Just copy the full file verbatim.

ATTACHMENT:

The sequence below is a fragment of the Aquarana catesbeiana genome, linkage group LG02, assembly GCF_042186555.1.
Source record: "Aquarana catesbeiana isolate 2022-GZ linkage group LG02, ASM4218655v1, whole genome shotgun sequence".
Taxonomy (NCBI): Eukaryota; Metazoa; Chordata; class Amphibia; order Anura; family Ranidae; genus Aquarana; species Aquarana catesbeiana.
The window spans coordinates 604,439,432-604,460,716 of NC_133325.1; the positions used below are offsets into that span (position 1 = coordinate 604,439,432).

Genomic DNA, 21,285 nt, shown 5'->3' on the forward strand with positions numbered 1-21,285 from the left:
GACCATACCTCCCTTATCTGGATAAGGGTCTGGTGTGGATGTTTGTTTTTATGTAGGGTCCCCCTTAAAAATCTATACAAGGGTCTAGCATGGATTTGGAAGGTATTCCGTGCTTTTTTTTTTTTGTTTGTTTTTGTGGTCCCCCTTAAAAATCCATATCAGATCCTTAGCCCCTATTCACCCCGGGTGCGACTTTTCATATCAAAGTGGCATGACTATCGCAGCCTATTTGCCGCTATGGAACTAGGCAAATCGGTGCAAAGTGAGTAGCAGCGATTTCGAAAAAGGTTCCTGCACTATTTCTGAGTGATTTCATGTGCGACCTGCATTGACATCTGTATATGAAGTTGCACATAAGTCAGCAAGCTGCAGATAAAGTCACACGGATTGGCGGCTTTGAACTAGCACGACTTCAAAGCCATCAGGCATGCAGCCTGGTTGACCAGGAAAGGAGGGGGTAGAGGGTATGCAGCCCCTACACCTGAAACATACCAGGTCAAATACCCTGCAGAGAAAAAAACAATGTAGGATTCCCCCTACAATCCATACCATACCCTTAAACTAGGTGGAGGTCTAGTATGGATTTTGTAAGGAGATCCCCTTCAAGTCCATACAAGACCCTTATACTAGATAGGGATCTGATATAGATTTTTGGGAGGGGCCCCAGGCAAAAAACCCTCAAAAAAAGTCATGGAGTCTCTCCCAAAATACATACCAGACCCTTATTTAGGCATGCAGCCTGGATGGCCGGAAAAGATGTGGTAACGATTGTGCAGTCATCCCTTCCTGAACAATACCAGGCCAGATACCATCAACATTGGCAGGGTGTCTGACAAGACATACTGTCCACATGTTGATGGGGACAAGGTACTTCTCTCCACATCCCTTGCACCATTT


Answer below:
The sequence below is a fragment of the Aquarana catesbeiana genome, linkage group LG02, assembly GCF_042186555.1.
Source record: "Aquarana catesbeiana isolate 2022-GZ linkage group LG02, ASM4218655v1, whole genome shotgun sequence".
Taxonomy (NCBI): Eukaryota; Metazoa; Chordata; class Amphibia; order Anura; family Ranidae; genus Aquarana; species Aquarana catesbeiana.
The window spans coordinates 604,439,432-604,460,716 of NC_133325.1; the positions used below are offsets into that span (position 1 = coordinate 604,439,432).

Genomic DNA, 21,285 nt, shown 5'->3' on the forward strand with positions numbered 1-21,285 from the left:
GACCATACCTCCCTTATCTGGATAAGGGTCTGGTGTGGATGTTTGTTTTTATGTAGGGTCCCCCTTAAAAATCTATACAAGGGTCTAGCATGGATTTGGAAGGTATTCCGTGCTTTTTTTTTTTTGTTTGTTTTTGTGGTCCCCCTTAAAAATCCATATCAGATCCTTAGCCCCTATTCACCCCGGGTGCGACTTTTCATATCAAAGTGGCATGACTATCGCAGCCTATTTGCCGCTATGGAACTAGGCAAATCGGTGCAAAGTGAGTAGCAGCGATTTCGAAAAAGGTTCCTGCACTATTTCTGAGTGATTTCATGTGCGACCTGCATTGACATCTGTATATGAAGTTGCACATAAGTCAGCAAGCTGCAGATAAAGTCACACGGATTGGCGGCTTTGAACTAGCACGACTTCAAAGCCATCAGGCATGCAGCCTGGTTGACCAGGAAAGGAGGGGGTAGAGGGTATGCAGCCCCTACACCTGAAACATACCAGGTCAAATACCCTGCAGAGAAAAAAACAATGTAGGATTCCCCCTACAATCCATACCATACCCTTAAACTAGGTGGAGGTCTAGTATGGATTTTGTAAGGAGATCCCCTTCAAGTCCATACAAGACCCTTATACTAGATAGGGATCTGATATAGATTTTTGGGAGGGGCCCCAGGCAAAAAACCCTCAAAAAAAGTCATGGAGTCTCTCCCAAAATACATACCAGACCCTTATTTAGGCATGCAGCCTGGATGGCCGGAAAAGATGTGGTAACGATTGTGCAGTCATCCCTTCCTGAACAATACCAGGCCAGATACCATCAACATTGGCAGGGTGTCTGACAAGACATACTGTCCACATGTTGATGGGGACAAGGTACTTCTCTCCACATCCCTTGCACCATTT